Reading Time: 4 minutes
Reading Time: 4 minutes Johannesburg was the late photographer’s home for 50 years. Now, an exhibition at Goodman Gallery, London, charts his nuanced documentation of the city during apartheid and the post-apartheid period
Reading Time: 16 minutes “To face the camera is to open a conversation, to make yourself both vulnerable and powerful at once,” says Muholi in an interview begun before lockdown, ahead of the South African artist’s planned survey exhibition at Tate Modern opening this autumn
Reading Time: 4 minutes “We look at the statistics and the hospitals, focusing on the people who have contracted the illness, and we forget about how the situation impacts the community”
Reading Time: 3 minutes In 1990, Gideon Mendel left a box of negatives in his friend’s garage in South Africa. Now, 30 years later, the damaged negatives are reincarnated in a photobook
Reading Time: 4 minutes Thabiso Sekgala documented the born-free generation living in the shadow of apartheid. A new exhibition surveying the late photographer’s work highlights his unique approach
Reading Time: 3 minutes The American photographer spent a decade documenting daily life in the same township in South Africa
Reading Time: 4 minutes Twenty five years have passed since apartheid ended and Nelson Mandela became president. Ilvy Njiokiktjien’s decade-long project documents the opportunities and challenges faced by the children of the “rainbow nation”
Reading Time: 21 minutes “I became interested in photography in the late 1940s and began to look at magazines such as Life, Look, and Picture Post,” David Goldblatt told Colin Pantall, writing for BJP in 2013. “In the early 1950s, I tried to become a magazine photographer. I sent my pictures to Picture Post and got rejected. Then, when the African National Congress became active in their struggle against apartheid, Tom Hopkinson, the editor of Picture Post, contacted me and asked if I could make something. So I went to an ANC meeting and photographed everything I saw. That was in 1952.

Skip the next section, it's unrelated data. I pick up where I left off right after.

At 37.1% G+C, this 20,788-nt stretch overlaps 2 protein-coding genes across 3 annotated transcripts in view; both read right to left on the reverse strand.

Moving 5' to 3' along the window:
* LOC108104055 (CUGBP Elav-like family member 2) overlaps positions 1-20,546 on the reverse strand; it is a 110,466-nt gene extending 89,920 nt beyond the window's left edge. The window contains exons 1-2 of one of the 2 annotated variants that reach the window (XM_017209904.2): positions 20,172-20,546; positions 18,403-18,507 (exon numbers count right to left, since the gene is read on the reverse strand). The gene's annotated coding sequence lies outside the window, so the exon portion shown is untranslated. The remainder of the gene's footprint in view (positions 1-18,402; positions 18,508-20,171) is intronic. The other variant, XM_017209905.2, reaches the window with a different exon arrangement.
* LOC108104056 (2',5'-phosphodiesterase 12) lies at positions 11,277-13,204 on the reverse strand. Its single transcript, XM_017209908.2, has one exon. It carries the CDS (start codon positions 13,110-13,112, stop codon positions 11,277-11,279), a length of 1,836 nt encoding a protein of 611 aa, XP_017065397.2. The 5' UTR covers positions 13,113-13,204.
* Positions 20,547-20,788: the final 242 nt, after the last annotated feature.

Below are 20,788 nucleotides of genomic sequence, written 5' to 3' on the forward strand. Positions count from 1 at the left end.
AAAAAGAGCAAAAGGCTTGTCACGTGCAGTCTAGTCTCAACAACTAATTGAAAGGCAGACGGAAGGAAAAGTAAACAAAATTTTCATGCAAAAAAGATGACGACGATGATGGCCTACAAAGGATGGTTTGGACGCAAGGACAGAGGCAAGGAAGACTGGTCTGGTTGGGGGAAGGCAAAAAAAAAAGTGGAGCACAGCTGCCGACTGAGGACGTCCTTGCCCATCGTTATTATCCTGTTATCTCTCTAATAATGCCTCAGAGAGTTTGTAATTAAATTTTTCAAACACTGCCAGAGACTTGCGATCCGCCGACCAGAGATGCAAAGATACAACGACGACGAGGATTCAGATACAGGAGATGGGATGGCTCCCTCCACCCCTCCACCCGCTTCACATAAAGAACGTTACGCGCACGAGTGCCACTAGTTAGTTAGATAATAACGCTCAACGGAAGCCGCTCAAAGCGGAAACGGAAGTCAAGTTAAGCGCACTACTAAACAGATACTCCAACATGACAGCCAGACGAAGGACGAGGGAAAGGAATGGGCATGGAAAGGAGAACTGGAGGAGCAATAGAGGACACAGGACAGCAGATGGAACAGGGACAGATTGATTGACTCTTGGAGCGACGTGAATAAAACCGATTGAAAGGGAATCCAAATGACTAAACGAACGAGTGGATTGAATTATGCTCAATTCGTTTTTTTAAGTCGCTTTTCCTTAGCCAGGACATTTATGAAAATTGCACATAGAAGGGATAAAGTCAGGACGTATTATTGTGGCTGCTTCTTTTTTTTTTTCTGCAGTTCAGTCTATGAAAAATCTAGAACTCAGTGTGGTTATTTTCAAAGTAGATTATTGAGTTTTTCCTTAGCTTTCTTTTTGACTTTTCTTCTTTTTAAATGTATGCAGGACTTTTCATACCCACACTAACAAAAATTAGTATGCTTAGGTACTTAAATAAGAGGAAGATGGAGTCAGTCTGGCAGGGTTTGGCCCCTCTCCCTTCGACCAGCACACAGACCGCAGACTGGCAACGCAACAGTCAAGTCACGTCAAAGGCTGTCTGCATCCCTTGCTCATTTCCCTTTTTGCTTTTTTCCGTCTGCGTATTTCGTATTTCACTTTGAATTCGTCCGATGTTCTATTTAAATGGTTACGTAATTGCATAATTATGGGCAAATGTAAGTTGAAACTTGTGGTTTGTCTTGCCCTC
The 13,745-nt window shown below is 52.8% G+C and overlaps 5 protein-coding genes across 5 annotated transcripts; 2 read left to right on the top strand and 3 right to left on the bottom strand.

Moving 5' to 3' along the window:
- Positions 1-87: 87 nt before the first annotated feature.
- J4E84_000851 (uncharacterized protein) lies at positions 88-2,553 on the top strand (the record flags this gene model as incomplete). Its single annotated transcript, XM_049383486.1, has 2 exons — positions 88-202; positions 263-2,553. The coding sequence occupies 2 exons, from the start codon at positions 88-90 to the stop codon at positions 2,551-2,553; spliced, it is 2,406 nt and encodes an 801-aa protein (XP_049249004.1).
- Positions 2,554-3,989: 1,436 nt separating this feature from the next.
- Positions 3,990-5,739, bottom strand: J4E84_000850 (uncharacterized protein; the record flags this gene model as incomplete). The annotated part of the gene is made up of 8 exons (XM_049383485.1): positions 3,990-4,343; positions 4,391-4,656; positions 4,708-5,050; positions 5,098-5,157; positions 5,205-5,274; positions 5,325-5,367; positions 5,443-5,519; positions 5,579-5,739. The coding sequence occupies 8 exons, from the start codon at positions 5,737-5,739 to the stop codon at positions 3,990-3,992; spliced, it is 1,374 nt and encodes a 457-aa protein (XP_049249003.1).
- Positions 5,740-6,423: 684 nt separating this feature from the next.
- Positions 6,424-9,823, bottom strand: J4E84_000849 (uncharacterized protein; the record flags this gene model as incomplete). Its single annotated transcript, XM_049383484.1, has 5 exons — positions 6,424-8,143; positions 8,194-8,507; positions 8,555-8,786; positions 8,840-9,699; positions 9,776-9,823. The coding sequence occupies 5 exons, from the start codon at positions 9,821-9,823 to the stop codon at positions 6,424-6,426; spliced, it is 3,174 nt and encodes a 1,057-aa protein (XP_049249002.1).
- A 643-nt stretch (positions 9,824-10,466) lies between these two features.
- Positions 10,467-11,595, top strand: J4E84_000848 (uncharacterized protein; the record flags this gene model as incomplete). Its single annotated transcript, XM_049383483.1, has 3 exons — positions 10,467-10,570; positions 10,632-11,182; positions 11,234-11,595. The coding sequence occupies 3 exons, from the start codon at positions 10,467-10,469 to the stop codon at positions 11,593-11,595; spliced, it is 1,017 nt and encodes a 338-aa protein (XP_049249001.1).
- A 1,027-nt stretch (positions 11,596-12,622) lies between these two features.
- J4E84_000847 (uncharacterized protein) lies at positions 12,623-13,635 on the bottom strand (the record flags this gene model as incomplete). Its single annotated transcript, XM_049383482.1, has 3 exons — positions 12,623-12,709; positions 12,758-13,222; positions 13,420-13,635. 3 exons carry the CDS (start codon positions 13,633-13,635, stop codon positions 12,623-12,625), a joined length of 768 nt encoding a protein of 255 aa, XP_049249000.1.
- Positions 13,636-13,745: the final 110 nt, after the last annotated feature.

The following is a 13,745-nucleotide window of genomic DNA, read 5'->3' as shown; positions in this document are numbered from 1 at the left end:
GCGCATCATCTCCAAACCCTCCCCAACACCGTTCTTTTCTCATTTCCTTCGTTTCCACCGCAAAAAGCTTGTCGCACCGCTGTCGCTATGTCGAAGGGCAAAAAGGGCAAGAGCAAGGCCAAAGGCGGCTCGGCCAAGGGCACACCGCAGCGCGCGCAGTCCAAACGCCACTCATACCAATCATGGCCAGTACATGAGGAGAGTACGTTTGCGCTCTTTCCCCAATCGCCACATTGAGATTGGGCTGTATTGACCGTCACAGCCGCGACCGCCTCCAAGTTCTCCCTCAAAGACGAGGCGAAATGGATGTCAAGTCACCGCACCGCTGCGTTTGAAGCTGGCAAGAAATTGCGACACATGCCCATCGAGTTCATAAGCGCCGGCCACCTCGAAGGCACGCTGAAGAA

“I shot and I shot and I shot and then I realised that I was using a long roll of film – film that had failed to engage on the sprocket of the Leica I was using. It was an incredibly basic mistake. But the other thing I realised was that I wasn’t really interested in what was happening around me.
“After the ANC meeting, I discovered I had to understand what I was competent in and what I was interested in. That took some years to probe, until I could get to the underbelly of the society that underlay South Africa. And to understand it visually, I also had to get a grasp on the history of the country. So I did a degree, which included courses in English and economic history. This taught me how to think and understand what was happening around me.
“My father died in 1963. I was 32 with three children and a family, but I sold the shop [the family business] and, with a couple of Leicas and the capital to keep on going for a year, I became a full-time photographer.”
Reading Time: 4 minutes “I’m reclaiming my blackness, which I feel is continuously performed by the privileged other,” says South African photographer Zanele Muholi. Born in 1972 in Umlazi, a township close to Durban, Muholi defines herself as a visual activist using photography to articulate contemporary identity politics. In her latest series, Somnyama Ngonyama: Hail the Dark Lioness, she uses her body to confront the politics of race and representation, questioning the way the black body is shown and perceived.